After a year of dealing with lockdowns, most organisations are wishing the problem would go away rather than looking to implement policies that reflect long-term work-from-home (WFH) requirements.
Too many companies are still experimenting and don't know the right way to manage a remote workforce.
By failing to grasp that the way we work has fundamentally changed, they have left a significant part of the workforce poorly supported.
Companies who fail to acknowledge WFH is now a permanent part of the employment landscape leave themselves vulnerable to work, health and safety liability.
It's not a quick fix, it requires considerable thought to adopt a long-term remote policy.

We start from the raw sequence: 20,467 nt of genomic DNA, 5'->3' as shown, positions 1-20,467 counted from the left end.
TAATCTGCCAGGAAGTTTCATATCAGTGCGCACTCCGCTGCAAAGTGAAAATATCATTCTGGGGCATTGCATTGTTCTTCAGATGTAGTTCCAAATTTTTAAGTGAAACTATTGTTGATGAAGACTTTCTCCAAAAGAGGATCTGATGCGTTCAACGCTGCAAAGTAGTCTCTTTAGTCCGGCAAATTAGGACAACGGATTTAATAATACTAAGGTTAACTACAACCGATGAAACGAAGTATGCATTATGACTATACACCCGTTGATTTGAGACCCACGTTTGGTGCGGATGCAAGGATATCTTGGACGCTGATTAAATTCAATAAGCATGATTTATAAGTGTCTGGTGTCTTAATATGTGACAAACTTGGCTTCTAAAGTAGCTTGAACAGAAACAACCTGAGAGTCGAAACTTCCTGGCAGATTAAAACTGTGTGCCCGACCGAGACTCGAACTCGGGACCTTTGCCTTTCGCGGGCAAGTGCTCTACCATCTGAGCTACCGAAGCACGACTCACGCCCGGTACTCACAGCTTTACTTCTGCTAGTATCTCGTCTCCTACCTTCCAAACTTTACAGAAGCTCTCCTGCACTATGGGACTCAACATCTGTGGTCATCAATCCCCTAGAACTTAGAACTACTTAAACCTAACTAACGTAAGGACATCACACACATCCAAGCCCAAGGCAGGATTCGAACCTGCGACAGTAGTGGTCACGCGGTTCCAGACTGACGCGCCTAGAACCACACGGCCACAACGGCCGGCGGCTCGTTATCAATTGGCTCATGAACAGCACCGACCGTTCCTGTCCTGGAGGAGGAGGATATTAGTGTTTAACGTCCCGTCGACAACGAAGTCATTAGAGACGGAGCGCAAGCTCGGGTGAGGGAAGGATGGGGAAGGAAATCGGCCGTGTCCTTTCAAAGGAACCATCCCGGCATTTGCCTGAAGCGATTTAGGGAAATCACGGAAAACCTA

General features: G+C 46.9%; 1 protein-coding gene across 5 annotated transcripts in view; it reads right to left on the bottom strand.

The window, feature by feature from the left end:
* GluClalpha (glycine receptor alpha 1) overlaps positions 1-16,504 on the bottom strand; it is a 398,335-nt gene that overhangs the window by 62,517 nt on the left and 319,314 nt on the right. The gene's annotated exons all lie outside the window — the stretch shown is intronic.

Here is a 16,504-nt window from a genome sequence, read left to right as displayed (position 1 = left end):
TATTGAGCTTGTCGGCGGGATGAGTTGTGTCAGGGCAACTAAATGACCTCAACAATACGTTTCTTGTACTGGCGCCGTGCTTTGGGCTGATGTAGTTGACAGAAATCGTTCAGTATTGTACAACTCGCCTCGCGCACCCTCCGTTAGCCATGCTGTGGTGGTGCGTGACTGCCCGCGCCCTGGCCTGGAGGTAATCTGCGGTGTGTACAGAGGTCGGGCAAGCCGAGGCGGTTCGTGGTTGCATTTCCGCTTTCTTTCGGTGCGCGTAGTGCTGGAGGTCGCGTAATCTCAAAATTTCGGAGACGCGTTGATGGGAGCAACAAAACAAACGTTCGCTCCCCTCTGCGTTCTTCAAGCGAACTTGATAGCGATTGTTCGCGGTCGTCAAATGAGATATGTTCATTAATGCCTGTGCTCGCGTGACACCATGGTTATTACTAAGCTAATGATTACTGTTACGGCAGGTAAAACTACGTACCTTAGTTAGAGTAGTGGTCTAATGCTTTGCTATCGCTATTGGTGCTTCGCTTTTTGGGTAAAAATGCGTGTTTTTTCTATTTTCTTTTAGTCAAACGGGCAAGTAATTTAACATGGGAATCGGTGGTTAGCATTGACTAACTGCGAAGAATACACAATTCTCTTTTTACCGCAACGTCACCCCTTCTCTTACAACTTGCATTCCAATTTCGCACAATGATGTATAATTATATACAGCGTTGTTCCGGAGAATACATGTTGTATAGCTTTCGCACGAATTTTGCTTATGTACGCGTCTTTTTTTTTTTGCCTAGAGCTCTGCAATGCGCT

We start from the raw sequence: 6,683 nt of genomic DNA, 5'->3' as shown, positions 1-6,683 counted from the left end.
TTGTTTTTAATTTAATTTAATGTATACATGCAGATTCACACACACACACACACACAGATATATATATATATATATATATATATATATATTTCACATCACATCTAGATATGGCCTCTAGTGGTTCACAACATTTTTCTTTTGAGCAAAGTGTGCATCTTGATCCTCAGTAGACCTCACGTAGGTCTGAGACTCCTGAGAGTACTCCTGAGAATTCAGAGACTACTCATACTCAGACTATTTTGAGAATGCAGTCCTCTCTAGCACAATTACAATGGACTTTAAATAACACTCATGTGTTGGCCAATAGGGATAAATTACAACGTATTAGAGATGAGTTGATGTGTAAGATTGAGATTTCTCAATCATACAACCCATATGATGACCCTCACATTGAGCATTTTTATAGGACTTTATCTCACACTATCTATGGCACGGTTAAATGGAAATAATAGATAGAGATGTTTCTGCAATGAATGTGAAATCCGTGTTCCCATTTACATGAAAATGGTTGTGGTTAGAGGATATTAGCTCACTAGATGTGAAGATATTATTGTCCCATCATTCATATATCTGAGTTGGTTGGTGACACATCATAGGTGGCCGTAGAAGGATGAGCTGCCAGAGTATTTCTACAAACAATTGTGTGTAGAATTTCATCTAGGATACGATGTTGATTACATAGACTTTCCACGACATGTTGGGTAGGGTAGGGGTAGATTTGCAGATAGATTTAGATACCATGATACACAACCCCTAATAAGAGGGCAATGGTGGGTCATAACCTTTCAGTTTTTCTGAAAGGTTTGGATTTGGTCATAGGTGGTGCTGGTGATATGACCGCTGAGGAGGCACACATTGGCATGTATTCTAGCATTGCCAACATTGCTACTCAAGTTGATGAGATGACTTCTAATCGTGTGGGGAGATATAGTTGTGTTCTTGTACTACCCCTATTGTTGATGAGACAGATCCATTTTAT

The rise in mental health issues alone suggest companies are not doing enough for their staff.
Providing access to an employee assistance program and maintaining regular contact and well-being check-ins by managers or HR is critical to ensuring we all achieve a work-life balance.
Side effects of remote working - mental health issues, discrimination and job disparity - will grow and may result in compensation claims unless organisations genuinely invest in a properly thought out remote working model.
To combat issues, employers should consider the following:
The pandemic has paved the way for a new type of working.
If organisations want to retain staff and avoid the risk of claims, they need to draft a WFH model that reflects complete fairness.
Maureen Kyne is principal of Maureen Kyne & Associates and is a workplace bullying, sexual harassment and discrimination specialist.
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